Jihad Activities of Khadijah, Asma’ binti Abu Bakar, and Sumayyah
In the history of the Prophet, several heroic jihads were accomplished by Khadijah binti Khuwailid and Asma binti Abu Bakar during the Meccan period. In the Meccan period, the non-combat jihad is executed when Islam is a minority and struggles to face the enemy of the Quraysh clan who wished to eliminate Islam from their land.
Khadijah, during her accompanying lifetime with the Prophet Muhammad, performed incredible jihad in many ways. Khadijah fought beside the Prophet with her intelligence, honour, love, wealth, and heart. Khadijah is the first person who acknowledged the prophethood of Muhammad and believed in him with all his religious experiences. She was the one who assured the Prophet about his prophethood experience even when the Prophet doubted himself. Khadijah was also the main financial supporter of the early Islamic struggles which were full of pressure, insults, slander, and even an assassination attempt on the Prophet.
When Islam was experienced economic and social boycotts for almost six years, Khadijah voluntarily donated her wealth to the Prophet’s companions. At home, Khadijah was depicted as an oasis that gives a cooling soul for her husband and a mother full of love to her children. Early Islamic history is indebted to the jihad of Khadijah as she dedicated her body, soul, and wealth to Islam. Consequently, the Prophet Muhammad was in deep sadness for the loss of his beloved wife, Khadijah, and she was remembered for the rest of his life.
A captivating yet risk Jihad was shown by Asma’ binti Abu Bakar. When the Prophet and her father, Abu Bakar, migrated to Medina, she took a risk by walking back and forth to the cave of Thur where the Prophet and her father had rest before arriving in Medina to provide food, inform the situation of Mecca and ensure the security. In her visit, she used her belt by tearing it into two parts; one for her cloth and the other used as a food binder in her vehicle. The story of the braveness of Asma is recorded in Islamic history as she received the nickname of Dzatun Nitaqayn (a woman who has two belts).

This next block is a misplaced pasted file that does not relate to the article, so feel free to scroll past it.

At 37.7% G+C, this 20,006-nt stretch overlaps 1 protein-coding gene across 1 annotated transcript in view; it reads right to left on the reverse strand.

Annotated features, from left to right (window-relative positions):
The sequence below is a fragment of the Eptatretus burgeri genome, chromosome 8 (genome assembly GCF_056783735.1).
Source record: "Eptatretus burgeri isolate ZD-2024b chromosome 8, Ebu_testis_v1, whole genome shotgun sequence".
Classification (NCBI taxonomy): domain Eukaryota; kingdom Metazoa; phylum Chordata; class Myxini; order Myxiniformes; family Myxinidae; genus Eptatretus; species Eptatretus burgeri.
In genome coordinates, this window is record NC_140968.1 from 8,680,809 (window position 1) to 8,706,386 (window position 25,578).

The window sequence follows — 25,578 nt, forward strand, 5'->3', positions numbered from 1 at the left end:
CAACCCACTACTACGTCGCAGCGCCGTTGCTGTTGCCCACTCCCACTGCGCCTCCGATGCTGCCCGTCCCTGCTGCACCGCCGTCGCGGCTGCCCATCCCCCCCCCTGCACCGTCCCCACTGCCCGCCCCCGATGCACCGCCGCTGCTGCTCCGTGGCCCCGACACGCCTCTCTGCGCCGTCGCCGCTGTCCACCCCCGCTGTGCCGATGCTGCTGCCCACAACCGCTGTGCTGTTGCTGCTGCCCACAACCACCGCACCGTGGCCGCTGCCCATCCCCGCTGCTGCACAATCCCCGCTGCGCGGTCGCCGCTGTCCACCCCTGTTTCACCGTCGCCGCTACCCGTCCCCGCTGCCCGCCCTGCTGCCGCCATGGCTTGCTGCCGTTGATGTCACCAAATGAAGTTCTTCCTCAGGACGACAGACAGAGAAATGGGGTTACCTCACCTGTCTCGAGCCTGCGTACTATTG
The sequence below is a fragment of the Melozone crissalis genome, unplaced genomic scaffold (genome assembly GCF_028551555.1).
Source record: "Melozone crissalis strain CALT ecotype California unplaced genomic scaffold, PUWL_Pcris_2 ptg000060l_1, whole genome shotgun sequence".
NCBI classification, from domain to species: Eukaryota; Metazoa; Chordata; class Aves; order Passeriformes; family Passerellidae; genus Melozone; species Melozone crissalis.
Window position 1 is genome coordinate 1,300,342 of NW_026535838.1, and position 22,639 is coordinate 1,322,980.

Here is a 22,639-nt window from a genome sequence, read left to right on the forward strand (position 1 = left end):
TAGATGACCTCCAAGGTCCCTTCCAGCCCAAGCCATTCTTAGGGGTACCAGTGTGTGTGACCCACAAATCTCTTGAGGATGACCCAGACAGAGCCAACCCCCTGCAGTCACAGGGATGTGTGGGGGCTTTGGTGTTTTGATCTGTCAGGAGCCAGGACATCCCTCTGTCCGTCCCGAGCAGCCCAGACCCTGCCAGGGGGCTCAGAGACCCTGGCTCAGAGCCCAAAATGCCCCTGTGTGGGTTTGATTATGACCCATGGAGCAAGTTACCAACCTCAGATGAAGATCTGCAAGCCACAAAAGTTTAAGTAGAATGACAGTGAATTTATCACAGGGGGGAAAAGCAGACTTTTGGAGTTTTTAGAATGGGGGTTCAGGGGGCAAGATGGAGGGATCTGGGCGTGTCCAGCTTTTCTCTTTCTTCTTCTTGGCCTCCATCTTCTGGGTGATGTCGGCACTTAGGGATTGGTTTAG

A woman’s jihad in the Meccan period was also exposed by Sumayyah a mother of Ammar bin Yasir. She has a strong faith that she was willing to die being tortured cruelly by her master, Abu Jahal because she believed in Islam. Several heroic jihads shown by the sahabiyat in the Meccan period, as explained above, are examples of non-qital jihad (non-combat jihad) for women to defend Islam which at that time continued to be suppressed.
Jihad Qital ( a combat jihad)
Principally, Islam does not prescribe women to participate in an armed conflict. The reason is that if the woman participates in the battle, can cause social instability. The family and the children will be neglected. However, the Prophet Muhammad was never forbid women yet gave appreciation for the women who have dedicated themselves by joining the battlefield. The prophet said that they are a martyr.
The participation of the sahabiyat in the battlefield was divided into two roles; in the front line and supporters. Several of the sahabiyyat who participated in the front line of the battle were Nusaibah binti Ka’ab or Ummu Imarah Al-Anshariyyah. During the Uhud war, she was bravely showed her ability in using swords and arrows to protect the Prophet from enemy hostility. She received 12 wounds in her body following this battle. During this battle, she begged the Prophet to pray for her if she died to meet the Prophet in heaven. The Prophet granted her wish. Fortunately, she survived this battle and continue joining the Prophet in several other battles.
Other sahabiyat who fight in the front line in the battlefield was Shafiyah binti Abdul Muthalib, Ummu Sulaim, ar-Rabi’ binti Al Mu’awwidz, Ummu Haram, Ummu Sulaith, Rufaidah al-Anshariyyah, Laila Al-Ghifariyah, Khaulah binti Azur, Juwairiyah binti Abu Sufyan, Ghazalah al-Haruriyah, and many others.
Aisyah binti Abu Bakar, the Prophet’s wife, was also lead the battle in the battle of Jamal. Ibn Sa’ad in the book of Ath Thabaqat al-Kubra compiled 15 sahabiyat that became a martyr (syahidah) in the battle of Khaibar. Generally, Sahabiyat roles during the battle were supportive and domestic: serving food and helping the wounded soldiers. When necessary and the condition urged them to fight in the front line, they were ready to do so, just like what Ummu Imarah did.
These heroic stories of the sahabiyat are astonishing. However, an important aspect should be emphasized that these stories should not be regarded as a legitimation for today’s Indonesian women who become a combatant against the legal government with their terrorist activities and suicide-bombing. The social context between the Prophet’s time and in Indonesia is very different. To rebel against the legitimate ruling government (bughat), suicide bombing (putting oneself in destruction (ihlak an-nafs) both are haram (proscribe), and not categorized as jihad nor an istisyhad (seeking a martyrdom).